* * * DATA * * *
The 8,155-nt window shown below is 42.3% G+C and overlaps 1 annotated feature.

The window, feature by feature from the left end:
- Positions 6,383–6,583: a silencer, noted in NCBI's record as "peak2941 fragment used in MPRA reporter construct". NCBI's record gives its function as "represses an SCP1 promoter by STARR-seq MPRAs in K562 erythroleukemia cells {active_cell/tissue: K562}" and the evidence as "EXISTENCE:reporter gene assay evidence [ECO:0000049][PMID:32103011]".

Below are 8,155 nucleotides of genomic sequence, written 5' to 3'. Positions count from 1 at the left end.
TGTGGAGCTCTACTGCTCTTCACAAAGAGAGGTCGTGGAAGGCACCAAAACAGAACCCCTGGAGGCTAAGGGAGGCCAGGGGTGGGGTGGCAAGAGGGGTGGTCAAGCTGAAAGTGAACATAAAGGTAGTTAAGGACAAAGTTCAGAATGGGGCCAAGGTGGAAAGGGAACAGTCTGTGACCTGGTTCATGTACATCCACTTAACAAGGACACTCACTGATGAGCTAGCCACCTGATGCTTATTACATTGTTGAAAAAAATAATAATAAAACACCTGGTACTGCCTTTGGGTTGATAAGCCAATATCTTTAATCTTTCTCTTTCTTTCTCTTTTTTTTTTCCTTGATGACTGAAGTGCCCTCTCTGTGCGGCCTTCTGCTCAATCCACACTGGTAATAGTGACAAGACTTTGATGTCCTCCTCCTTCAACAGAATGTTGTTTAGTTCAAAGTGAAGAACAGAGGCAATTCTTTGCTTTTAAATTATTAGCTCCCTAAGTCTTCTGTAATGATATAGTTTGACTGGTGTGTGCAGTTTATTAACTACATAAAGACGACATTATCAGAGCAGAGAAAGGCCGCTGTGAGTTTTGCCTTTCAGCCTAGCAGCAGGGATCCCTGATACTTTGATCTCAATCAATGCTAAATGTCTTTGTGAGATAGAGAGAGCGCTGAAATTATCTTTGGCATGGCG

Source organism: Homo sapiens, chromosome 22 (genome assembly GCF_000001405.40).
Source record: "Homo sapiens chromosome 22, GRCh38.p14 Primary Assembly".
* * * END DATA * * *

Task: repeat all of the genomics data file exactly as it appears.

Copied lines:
The 8,155-nt window shown below is 42.3% G+C and overlaps 1 annotated feature.

The window, feature by feature from the left end:
- Positions 6,383–6,583: a silencer, noted in NCBI's record as "peak2941 fragment used in MPRA reporter construct". NCBI's record gives its function as "represses an SCP1 promoter by STARR-seq MPRAs in K562 erythroleukemia cells {active_cell/tissue: K562}" and the evidence as "EXISTENCE:reporter gene assay evidence [ECO:0000049][PMID:32103011]".

Below are 8,155 nucleotides of genomic sequence, written 5' to 3'. Positions count from 1 at the left end.
TGTGGAGCTCTACTGCTCTTCACAAAGAGAGGTCGTGGAAGGCACCAAAACAGAACCCCTGGAGGCTAAGGGAGGCCAGGGGTGGGGTGGCAAGAGGGGTGGTCAAGCTGAAAGTGAACATAAAGGTAGTTAAGGACAAAGTTCAGAATGGGGCCAAGGTGGAAAGGGAACAGTCTGTGACCTGGTTCATGTACATCCACTTAACAAGGACACTCACTGATGAGCTAGCCACCTGATGCTTATTACATTGTTGAAAAAAATAATAATAAAACACCTGGTACTGCCTTTGGGTTGATAAGCCAATATCTTTAATCTTTCTCTTTCTTTCTCTTTTTTTTTTCCTTGATGACTGAAGTGCCCTCTCTGTGCGGCCTTCTGCTCAATCCACACTGGTAATAGTGACAAGACTTTGATGTCCTCCTCCTTCAACAGAATGTTGTTTAGTTCAAAGTGAAGAACAGAGGCAATTCTTTGCTTTTAAATTATTAGCTCCCTAAGTCTTCTGTAATGATATAGTTTGACTGGTGTGTGCAGTTTATTAACTACATAAAGACGACATTATCAGAGCAGAGAAAGGCCGCTGTGAGTTTTGCCTTTCAGCCTAGCAGCAGGGATCCCTGATACTTTGATCTCAATCAATGCTAAATGTCTTTGTGAGATAGAGAGAGCGCTGAAATTATCTTTGGCATGGCG

Source organism: Homo sapiens, chromosome 22 (genome assembly GCF_000001405.40).
Source record: "Homo sapiens chromosome 22, GRCh38.p14 Primary Assembly".